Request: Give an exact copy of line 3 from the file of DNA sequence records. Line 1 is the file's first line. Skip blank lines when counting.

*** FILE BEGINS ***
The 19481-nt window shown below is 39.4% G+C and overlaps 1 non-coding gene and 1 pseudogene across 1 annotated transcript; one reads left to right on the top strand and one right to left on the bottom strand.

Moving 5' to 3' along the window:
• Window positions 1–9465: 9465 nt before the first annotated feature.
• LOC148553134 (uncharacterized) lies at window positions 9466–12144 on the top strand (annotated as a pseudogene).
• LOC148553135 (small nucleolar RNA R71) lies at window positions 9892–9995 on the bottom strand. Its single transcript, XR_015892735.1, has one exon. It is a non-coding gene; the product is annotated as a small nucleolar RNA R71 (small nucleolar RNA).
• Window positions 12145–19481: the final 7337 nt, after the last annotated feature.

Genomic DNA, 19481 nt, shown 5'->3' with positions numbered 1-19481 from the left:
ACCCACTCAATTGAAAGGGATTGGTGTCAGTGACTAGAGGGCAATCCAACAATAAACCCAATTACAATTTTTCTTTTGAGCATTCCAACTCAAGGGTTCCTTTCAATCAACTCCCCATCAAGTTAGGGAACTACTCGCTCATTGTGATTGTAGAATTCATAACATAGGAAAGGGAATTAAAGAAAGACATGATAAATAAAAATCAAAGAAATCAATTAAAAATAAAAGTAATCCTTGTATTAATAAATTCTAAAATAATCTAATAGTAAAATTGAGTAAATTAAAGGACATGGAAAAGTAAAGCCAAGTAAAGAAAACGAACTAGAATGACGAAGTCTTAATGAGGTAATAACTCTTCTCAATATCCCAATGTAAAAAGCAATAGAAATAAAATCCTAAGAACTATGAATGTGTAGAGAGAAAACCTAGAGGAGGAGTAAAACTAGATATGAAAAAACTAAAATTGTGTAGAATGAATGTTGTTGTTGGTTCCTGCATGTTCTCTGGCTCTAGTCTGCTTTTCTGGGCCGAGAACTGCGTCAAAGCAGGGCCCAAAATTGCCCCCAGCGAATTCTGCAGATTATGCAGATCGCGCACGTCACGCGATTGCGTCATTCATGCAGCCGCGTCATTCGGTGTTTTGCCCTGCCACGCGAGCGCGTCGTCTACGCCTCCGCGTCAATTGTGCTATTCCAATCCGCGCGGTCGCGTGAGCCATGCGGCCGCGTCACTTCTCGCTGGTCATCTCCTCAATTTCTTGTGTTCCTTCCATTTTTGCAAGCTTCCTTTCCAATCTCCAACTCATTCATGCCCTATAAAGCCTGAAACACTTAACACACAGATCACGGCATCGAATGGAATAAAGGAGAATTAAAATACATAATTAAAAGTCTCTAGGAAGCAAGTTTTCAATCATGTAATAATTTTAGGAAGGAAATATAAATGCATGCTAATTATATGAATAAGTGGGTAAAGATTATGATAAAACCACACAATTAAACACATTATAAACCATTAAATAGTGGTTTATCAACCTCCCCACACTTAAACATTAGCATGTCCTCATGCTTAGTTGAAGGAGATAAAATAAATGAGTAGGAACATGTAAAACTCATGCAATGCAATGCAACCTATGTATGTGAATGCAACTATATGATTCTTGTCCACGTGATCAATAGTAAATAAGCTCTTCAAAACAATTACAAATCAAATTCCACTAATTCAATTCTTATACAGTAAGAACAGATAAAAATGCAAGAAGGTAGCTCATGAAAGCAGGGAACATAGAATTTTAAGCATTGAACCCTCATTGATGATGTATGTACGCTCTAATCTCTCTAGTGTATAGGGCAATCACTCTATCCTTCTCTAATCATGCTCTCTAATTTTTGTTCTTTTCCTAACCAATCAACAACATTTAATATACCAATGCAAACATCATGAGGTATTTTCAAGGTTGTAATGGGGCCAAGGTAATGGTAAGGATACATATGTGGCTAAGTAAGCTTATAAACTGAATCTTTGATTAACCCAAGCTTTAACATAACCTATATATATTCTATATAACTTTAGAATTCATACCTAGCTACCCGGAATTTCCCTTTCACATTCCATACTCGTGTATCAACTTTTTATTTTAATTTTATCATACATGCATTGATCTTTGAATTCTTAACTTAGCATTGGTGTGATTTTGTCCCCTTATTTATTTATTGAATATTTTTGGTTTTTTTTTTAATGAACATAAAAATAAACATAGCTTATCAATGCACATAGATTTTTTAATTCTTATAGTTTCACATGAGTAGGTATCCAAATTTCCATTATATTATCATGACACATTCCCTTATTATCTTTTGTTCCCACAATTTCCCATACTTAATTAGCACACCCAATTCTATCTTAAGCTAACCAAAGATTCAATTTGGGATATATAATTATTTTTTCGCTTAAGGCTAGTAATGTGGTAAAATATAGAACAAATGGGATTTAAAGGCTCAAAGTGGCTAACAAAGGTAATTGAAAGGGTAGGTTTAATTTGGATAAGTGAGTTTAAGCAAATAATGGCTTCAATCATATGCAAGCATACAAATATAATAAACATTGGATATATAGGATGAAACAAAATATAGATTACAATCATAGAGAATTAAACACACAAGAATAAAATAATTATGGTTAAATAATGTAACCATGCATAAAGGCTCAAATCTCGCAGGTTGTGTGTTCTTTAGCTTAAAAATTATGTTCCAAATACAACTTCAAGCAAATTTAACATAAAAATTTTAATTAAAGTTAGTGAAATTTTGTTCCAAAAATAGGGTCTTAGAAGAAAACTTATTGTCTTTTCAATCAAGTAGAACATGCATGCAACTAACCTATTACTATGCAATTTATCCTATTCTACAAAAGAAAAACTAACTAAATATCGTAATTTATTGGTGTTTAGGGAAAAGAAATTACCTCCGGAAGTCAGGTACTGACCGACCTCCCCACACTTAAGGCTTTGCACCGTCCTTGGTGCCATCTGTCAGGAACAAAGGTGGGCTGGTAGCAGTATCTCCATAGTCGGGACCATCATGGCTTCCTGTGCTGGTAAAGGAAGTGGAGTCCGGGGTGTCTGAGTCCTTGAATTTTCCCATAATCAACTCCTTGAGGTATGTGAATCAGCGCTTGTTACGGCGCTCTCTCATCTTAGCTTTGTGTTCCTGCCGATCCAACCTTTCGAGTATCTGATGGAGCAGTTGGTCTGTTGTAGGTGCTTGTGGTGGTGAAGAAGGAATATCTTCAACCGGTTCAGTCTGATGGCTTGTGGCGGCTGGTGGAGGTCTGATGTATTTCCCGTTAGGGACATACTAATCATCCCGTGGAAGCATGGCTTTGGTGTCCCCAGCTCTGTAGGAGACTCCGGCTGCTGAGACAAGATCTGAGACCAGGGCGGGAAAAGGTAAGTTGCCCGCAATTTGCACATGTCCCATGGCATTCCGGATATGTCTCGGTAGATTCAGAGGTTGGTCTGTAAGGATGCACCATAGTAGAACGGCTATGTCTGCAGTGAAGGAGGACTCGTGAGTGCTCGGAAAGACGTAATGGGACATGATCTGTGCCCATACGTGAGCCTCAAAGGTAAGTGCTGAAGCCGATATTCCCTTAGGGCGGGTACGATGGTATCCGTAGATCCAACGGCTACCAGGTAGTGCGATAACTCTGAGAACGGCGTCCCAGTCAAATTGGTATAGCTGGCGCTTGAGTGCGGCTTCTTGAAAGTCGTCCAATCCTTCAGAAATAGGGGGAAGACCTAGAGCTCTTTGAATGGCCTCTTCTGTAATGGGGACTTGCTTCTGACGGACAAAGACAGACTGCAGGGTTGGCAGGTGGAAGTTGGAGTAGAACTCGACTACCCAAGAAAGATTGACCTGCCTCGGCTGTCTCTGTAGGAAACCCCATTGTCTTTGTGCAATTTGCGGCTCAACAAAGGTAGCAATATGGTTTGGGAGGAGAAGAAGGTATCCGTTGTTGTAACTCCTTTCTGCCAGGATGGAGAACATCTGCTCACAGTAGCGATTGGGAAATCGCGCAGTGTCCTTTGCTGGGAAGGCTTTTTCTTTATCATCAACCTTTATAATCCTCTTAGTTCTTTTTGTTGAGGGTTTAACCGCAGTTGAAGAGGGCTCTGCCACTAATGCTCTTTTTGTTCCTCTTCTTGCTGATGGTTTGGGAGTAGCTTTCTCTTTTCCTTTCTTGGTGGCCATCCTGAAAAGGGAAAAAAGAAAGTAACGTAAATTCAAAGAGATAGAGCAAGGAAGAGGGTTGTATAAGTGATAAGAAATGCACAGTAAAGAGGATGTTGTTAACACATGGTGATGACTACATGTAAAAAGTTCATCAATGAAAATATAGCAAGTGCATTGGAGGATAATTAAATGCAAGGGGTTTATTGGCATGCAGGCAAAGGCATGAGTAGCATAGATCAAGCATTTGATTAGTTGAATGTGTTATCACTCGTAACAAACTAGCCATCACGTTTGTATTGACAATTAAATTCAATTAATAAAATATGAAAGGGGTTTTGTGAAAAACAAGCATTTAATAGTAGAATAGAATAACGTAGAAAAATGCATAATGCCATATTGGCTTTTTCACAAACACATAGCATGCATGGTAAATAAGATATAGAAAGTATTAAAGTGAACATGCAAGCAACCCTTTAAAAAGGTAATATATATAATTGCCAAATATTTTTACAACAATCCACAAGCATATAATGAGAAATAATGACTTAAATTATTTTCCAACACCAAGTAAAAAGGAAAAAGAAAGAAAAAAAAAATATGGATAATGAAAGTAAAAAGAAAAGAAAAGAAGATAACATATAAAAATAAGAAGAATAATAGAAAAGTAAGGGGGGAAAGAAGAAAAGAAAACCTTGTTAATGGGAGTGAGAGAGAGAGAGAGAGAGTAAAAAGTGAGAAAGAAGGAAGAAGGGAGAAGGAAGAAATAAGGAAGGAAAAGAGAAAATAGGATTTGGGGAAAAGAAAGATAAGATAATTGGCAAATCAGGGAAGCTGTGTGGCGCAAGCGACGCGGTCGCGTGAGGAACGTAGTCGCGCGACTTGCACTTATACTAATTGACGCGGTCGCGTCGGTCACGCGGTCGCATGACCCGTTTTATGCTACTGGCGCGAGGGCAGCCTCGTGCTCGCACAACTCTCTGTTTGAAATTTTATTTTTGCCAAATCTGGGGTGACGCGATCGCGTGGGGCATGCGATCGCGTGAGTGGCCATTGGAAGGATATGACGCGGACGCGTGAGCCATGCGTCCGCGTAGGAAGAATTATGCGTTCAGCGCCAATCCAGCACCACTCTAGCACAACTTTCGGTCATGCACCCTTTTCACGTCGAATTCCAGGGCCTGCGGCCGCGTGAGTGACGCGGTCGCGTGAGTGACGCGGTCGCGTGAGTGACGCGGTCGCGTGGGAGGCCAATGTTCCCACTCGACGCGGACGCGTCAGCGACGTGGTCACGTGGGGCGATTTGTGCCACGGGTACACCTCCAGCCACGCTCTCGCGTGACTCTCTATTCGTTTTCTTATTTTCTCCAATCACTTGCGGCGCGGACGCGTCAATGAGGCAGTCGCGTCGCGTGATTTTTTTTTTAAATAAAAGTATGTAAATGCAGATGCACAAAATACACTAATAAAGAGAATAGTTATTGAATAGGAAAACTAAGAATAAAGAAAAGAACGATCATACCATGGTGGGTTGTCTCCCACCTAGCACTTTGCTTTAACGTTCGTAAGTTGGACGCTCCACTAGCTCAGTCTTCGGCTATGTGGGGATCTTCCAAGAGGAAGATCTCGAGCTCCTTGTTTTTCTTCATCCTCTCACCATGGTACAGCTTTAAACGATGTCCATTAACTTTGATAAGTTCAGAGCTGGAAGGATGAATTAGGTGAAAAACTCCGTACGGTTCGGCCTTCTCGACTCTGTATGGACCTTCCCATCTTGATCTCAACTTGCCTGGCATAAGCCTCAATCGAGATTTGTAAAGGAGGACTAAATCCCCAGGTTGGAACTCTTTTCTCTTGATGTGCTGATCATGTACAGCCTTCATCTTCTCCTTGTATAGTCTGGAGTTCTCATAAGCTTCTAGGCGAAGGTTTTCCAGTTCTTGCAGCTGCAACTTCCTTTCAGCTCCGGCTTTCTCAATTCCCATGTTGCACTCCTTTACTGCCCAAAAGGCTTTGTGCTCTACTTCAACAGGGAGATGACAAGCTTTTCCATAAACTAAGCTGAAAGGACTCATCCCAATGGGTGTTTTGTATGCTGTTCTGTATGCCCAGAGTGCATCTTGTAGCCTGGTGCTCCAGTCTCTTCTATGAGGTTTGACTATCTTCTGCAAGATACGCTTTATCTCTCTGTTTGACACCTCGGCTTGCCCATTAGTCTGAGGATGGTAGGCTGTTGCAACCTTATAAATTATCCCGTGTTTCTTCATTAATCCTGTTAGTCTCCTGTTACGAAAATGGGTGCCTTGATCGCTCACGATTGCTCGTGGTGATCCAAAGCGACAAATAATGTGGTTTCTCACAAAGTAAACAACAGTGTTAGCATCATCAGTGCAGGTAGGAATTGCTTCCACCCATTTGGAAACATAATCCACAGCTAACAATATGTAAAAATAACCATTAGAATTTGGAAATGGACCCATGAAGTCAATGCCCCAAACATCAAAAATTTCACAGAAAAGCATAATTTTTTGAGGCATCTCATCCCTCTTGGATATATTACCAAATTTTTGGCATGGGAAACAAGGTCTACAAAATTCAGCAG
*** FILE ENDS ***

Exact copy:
• Window positions 1–9465: 9465 nt before the first annotated feature.